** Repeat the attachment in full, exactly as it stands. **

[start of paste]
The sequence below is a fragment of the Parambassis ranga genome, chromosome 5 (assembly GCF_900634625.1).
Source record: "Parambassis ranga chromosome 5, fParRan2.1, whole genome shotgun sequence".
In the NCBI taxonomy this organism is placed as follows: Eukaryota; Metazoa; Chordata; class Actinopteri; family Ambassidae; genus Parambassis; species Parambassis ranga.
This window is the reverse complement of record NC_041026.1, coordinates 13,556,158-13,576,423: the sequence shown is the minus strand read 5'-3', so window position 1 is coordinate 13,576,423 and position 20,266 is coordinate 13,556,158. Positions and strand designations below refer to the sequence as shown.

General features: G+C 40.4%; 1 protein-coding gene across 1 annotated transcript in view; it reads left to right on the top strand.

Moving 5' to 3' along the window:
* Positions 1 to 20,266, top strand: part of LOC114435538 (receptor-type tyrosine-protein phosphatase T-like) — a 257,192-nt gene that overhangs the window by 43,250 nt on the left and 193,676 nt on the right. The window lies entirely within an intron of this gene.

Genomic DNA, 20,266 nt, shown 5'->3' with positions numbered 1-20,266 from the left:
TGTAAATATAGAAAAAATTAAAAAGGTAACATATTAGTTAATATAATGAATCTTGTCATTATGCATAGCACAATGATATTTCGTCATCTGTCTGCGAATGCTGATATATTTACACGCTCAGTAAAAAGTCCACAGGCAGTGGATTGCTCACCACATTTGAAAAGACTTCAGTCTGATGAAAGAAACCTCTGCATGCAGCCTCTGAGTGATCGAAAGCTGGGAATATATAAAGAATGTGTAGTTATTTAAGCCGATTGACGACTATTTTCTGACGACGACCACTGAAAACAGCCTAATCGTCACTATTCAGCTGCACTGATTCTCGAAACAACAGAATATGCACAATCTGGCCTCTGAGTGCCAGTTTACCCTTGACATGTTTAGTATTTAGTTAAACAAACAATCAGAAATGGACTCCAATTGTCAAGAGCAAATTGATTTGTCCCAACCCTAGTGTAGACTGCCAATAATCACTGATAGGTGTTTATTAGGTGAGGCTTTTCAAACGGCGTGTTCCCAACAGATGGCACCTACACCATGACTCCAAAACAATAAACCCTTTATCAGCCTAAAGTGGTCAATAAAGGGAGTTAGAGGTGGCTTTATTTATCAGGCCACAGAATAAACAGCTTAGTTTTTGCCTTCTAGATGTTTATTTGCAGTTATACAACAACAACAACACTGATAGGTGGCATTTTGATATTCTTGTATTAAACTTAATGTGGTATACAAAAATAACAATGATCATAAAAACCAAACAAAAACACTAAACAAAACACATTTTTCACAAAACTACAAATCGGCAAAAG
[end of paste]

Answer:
The sequence below is a fragment of the Parambassis ranga genome, chromosome 5 (assembly GCF_900634625.1).
Source record: "Parambassis ranga chromosome 5, fParRan2.1, whole genome shotgun sequence".
In the NCBI taxonomy this organism is placed as follows: Eukaryota; Metazoa; Chordata; class Actinopteri; family Ambassidae; genus Parambassis; species Parambassis ranga.
This window is the reverse complement of record NC_041026.1, coordinates 13,556,158-13,576,423: the sequence shown is the minus strand read 5'-3', so window position 1 is coordinate 13,576,423 and position 20,266 is coordinate 13,556,158. Positions and strand designations below refer to the sequence as shown.

General features: G+C 40.4%; 1 protein-coding gene across 1 annotated transcript in view; it reads left to right on the top strand.

Moving 5' to 3' along the window:
* Positions 1 to 20,266, top strand: part of LOC114435538 (receptor-type tyrosine-protein phosphatase T-like) — a 257,192-nt gene that overhangs the window by 43,250 nt on the left and 193,676 nt on the right. The window lies entirely within an intron of this gene.

Genomic DNA, 20,266 nt, shown 5'->3' with positions numbered 1-20,266 from the left:
TGTAAATATAGAAAAAATTAAAAAGGTAACATATTAGTTAATATAATGAATCTTGTCATTATGCATAGCACAATGATATTTCGTCATCTGTCTGCGAATGCTGATATATTTACACGCTCAGTAAAAAGTCCACAGGCAGTGGATTGCTCACCACATTTGAAAAGACTTCAGTCTGATGAAAGAAACCTCTGCATGCAGCCTCTGAGTGATCGAAAGCTGGGAATATATAAAGAATGTGTAGTTATTTAAGCCGATTGACGACTATTTTCTGACGACGACCACTGAAAACAGCCTAATCGTCACTATTCAGCTGCACTGATTCTCGAAACAACAGAATATGCACAATCTGGCCTCTGAGTGCCAGTTTACCCTTGACATGTTTAGTATTTAGTTAAACAAACAATCAGAAATGGACTCCAATTGTCAAGAGCAAATTGATTTGTCCCAACCCTAGTGTAGACTGCCAATAATCACTGATAGGTGTTTATTAGGTGAGGCTTTTCAAACGGCGTGTTCCCAACAGATGGCACCTACACCATGACTCCAAAACAATAAACCCTTTATCAGCCTAAAGTGGTCAATAAAGGGAGTTAGAGGTGGCTTTATTTATCAGGCCACAGAATAAACAGCTTAGTTTTTGCCTTCTAGATGTTTATTTGCAGTTATACAACAACAACAACACTGATAGGTGGCATTTTGATATTCTTGTATTAAACTTAATGTGGTATACAAAAATAACAATGATCATAAAAACCAAACAAAAACACTAAACAAAACACATTTTTCACAAAACTACAAATCGGCAAAAG